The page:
More Risks, New Challenges: How Covid Has Made Tech Marketers More Creative Than Ever

By Dave Corlett, new business director at creative studio - Shaped By

British advertising guru Dave Trott loves an analogy or two about creativity. 

His latest recalls an incident in World War II in which the British had a problem: the Germans had better tanks with bigger guns.

The Brits had to find a solution, or they’d be toast. So they did. In today’s lingo, they ‘hacked’ their existing tanks to fit anti-tank guns to them. Let’s just say, it was a very effective solution.

Now, please don’t think for a second that I’m comparing the marketing of technology solutions to the life-and-death horror of soldiers under shell fire.

The single parallel I want to draw is that when it comes to problem-solving, humans are often at their most creative when they’re forced to be.

This was illustrated around late March last year, when it became clear to tech marketers that channels such as events and conferences – relied on for millions of dollars’ worth of pipeline opportunities and revenue – were no longer viable. They had to get creative – and fast.

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So that’s exactly what they did…

The tale of what happened next is outlined in Perspective, a  survey we carried out  on creativity, innovation and disruption in technology marketing.

We asked 200 senior marketers at tech firms in the UK and US about the extent to which being ‘creative’ helped them achieve their goals in 2020. 

73% said they were more creative with their go-to-market approach than the previous year. A whopping 98% said this involved experimenting with new channels, such as webinars and online events. 

And it paid off. 72% of those in enterprise tech firms saw an uplift in leads generated, and 65% saw subscription renewal rates increase.

Breaking new ground

From speaking with folks at the coal face, as I do on a regular basis, the story runs even deeper than this. Marketers haven’t just been trying these new channels out; they’ve been pushing the boundaries of what’s possible within them to create rich and innovative experiences. 

Many recognised early on that all of their competitors (and every other vendor targeting their audience) were frantically pushing everything online. To cut through all that noise, they would have to go beyond the rapidly rising sea of sameness and out into new territory.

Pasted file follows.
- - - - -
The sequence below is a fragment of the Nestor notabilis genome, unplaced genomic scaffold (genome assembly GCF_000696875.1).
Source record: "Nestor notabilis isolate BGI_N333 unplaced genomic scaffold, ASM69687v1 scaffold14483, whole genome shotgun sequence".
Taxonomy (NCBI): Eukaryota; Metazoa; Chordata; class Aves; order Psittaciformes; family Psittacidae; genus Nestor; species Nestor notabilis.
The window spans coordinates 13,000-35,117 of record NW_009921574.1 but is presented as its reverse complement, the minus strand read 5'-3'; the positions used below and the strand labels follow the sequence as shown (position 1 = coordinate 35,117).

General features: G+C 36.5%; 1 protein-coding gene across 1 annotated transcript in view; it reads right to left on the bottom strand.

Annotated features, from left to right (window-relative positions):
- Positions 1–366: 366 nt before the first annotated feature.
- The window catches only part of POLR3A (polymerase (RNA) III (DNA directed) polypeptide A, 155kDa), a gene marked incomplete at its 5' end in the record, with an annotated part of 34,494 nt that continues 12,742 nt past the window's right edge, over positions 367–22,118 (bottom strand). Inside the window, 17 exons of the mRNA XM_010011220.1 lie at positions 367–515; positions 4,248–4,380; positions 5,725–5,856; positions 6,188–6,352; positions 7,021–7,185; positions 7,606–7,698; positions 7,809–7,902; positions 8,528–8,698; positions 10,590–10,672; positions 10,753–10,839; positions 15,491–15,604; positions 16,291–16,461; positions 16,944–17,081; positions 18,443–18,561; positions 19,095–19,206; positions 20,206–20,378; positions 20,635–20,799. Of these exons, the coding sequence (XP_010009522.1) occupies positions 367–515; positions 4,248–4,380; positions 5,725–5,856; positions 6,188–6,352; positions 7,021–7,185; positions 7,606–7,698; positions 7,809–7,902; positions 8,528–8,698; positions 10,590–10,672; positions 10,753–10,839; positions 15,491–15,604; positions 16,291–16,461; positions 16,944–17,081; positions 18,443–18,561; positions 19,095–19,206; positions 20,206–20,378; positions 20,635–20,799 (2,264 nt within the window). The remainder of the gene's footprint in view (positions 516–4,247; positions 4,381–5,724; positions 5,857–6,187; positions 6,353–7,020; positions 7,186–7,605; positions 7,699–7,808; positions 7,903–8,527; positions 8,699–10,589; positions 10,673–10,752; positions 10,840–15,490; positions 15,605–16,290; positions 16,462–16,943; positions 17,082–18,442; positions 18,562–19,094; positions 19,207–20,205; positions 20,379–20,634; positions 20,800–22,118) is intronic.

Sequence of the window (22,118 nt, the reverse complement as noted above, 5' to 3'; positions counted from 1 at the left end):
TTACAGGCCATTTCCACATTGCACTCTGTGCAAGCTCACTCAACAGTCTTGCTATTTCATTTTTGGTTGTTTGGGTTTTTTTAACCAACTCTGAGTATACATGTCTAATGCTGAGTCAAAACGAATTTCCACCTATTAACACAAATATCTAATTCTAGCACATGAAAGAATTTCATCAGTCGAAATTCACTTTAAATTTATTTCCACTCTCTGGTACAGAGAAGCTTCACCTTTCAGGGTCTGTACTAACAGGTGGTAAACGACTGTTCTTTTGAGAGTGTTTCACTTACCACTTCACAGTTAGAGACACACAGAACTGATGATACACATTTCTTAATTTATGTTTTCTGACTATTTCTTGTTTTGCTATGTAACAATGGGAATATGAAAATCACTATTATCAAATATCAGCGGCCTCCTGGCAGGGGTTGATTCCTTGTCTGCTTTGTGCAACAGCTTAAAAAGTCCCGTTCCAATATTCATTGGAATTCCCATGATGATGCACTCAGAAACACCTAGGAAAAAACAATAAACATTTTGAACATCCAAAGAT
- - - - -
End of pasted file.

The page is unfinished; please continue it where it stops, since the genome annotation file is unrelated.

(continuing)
So they did. From virtual cocktail making to immersive 3D and VR conference experiences, savvy tech marketers tried it all in their quest to build relationships with customers and prospects from their home offices (or garages, spare bedrooms, garden sheds etc.).

The personal touch

Of course, events weren’t the only focus. Despite their newfound ingenuity “the influx of virtual webinars began to feel passé almost immediately”as Jess Ellis, Khoros senior director of brand marketing, told us during our research. As a result, her teams prioritised “ABM, high-touch interactions and a return to direct mail” in their efforts to foster “a bespoke connection with our prospects and customers”.

Account-based marketing scored consistently highly throughout our survey. 70% of enterprise tech marketers said they had increased their use of ABM for brand-building purposes since the start of the pandemic. And 37% said it had been a successful demand generation tool during the same period. 

This isn’t a surprise, especially when we talk about creativity in modern-day marketing. ABM is the perfect marriage of technology and creativity. As another of our contributors, Qabil Shah, Nutanix  global enterprise marketing director, puts it: “Using tech-driven insights, I can present you with an experience that’s tailored to you and feels special. It’s about having this seamless, unified customer experience that is finely tuned to whoever you’re targeting in a topical, relevant format. And that’s how creativity and tech coincide.”

Those stats, along with many of the other findings in our study, are further evidence of my earlier point about forced creativity leading to positive outcomes.

If their hands hadn’t been tied by events outside of their control, the boundaries of tactics like ABM and event formats may not have been pushed, and their true effectiveness may never have been unearthed.

More risks, more rewards

This leads me on to my next and final point about creativity. The events of 2020 placed multiple restrictions on what marketers could do. This sounds like a negative point at first. But if there’s one thing that creativity thrives on, it’s restriction.

You might have experienced it yourself. If you’ve ever sat down with the intention of doing something creative, you’ll know that a blank piece of paper is a terrible catalyst for inspiration.

Creativity is fundamentally about solving challenges. And challenges rarely come without rules applied to them. So what you generally find is that the more rules that exist, the further outside the box you have to travel to find an original solution.

The pandemic threw up several huge hurdles, without much warning and virtually unprecedented in number and nature. Many of the methods that tech marketers harnessed to jump them worked so well that they will become staples of their marketing plans long into the future.

They took risks because they had to. And many of those risks paid off – in handsome style.

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